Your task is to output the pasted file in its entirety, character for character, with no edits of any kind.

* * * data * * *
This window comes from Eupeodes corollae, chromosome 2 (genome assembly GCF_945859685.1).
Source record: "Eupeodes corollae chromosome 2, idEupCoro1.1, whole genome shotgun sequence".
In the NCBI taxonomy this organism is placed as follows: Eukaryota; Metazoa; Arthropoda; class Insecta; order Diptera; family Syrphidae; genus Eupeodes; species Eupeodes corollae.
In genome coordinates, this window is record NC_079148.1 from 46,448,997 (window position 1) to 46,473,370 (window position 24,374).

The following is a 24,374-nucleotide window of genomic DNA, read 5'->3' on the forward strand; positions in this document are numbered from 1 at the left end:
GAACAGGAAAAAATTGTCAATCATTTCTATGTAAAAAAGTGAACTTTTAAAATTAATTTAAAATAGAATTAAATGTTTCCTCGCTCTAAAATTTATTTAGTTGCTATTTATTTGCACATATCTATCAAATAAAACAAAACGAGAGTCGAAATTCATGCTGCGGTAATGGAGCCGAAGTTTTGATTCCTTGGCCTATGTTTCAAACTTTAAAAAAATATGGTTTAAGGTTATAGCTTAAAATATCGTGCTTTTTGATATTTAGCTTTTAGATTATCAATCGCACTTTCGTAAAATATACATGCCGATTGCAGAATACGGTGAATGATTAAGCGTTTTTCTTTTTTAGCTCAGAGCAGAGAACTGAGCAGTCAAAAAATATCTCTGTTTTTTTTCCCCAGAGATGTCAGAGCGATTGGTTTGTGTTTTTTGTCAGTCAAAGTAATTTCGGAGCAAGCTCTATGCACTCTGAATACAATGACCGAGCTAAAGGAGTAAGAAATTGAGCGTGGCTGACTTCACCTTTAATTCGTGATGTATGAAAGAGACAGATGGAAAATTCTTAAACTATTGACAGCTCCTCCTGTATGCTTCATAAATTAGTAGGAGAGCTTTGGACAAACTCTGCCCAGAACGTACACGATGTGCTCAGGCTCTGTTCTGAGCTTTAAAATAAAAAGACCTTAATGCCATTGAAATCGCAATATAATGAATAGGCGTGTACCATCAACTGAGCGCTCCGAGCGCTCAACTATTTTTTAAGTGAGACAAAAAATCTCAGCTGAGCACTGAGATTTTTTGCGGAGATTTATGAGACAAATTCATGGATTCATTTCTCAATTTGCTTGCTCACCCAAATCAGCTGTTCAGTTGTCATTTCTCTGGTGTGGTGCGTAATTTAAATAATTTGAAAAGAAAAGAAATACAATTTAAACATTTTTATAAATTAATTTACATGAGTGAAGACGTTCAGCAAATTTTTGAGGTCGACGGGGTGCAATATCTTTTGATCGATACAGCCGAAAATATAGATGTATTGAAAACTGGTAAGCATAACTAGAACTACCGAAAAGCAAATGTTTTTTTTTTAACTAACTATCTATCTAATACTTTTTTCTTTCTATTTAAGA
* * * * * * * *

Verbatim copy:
This window comes from Eupeodes corollae, chromosome 2 (genome assembly GCF_945859685.1).
Source record: "Eupeodes corollae chromosome 2, idEupCoro1.1, whole genome shotgun sequence".
In the NCBI taxonomy this organism is placed as follows: Eukaryota; Metazoa; Arthropoda; class Insecta; order Diptera; family Syrphidae; genus Eupeodes; species Eupeodes corollae.
In genome coordinates, this window is record NC_079148.1 from 46,448,997 (window position 1) to 46,473,370 (window position 24,374).

The following is a 24,374-nucleotide window of genomic DNA, read 5'->3' on the forward strand; positions in this document are numbered from 1 at the left end:
GAACAGGAAAAAATTGTCAATCATTTCTATGTAAAAAAGTGAACTTTTAAAATTAATTTAAAATAGAATTAAATGTTTCCTCGCTCTAAAATTTATTTAGTTGCTATTTATTTGCACATATCTATCAAATAAAACAAAACGAGAGTCGAAATTCATGCTGCGGTAATGGAGCCGAAGTTTTGATTCCTTGGCCTATGTTTCAAACTTTAAAAAAATATGGTTTAAGGTTATAGCTTAAAATATCGTGCTTTTTGATATTTAGCTTTTAGATTATCAATCGCACTTTCGTAAAATATACATGCCGATTGCAGAATACGGTGAATGATTAAGCGTTTTTCTTTTTTAGCTCAGAGCAGAGAACTGAGCAGTCAAAAAATATCTCTGTTTTTTTTCCCCAGAGATGTCAGAGCGATTGGTTTGTGTTTTTTGTCAGTCAAAGTAATTTCGGAGCAAGCTCTATGCACTCTGAATACAATGACCGAGCTAAAGGAGTAAGAAATTGAGCGTGGCTGACTTCACCTTTAATTCGTGATGTATGAAAGAGACAGATGGAAAATTCTTAAACTATTGACAGCTCCTCCTGTATGCTTCATAAATTAGTAGGAGAGCTTTGGACAAACTCTGCCCAGAACGTACACGATGTGCTCAGGCTCTGTTCTGAGCTTTAAAATAAAAAGACCTTAATGCCATTGAAATCGCAATATAATGAATAGGCGTGTACCATCAACTGAGCGCTCCGAGCGCTCAACTATTTTTTAAGTGAGACAAAAAATCTCAGCTGAGCACTGAGATTTTTTGCGGAGATTTATGAGACAAATTCATGGATTCATTTCTCAATTTGCTTGCTCACCCAAATCAGCTGTTCAGTTGTCATTTCTCTGGTGTGGTGCGTAATTTAAATAATTTGAAAAGAAAAGAAATACAATTTAAACATTTTTATAAATTAATTTACATGAGTGAAGACGTTCAGCAAATTTTTGAGGTCGACGGGGTGCAATATCTTTTGATCGATACAGCCGAAAATATAGATGTATTGAAAACTGGTAAGCATAACTAGAACTACCGAAAAGCAAATGTTTTTTTTTTAACTAACTATCTATCTAATACTTTTTTCTTTCTATTTAAGA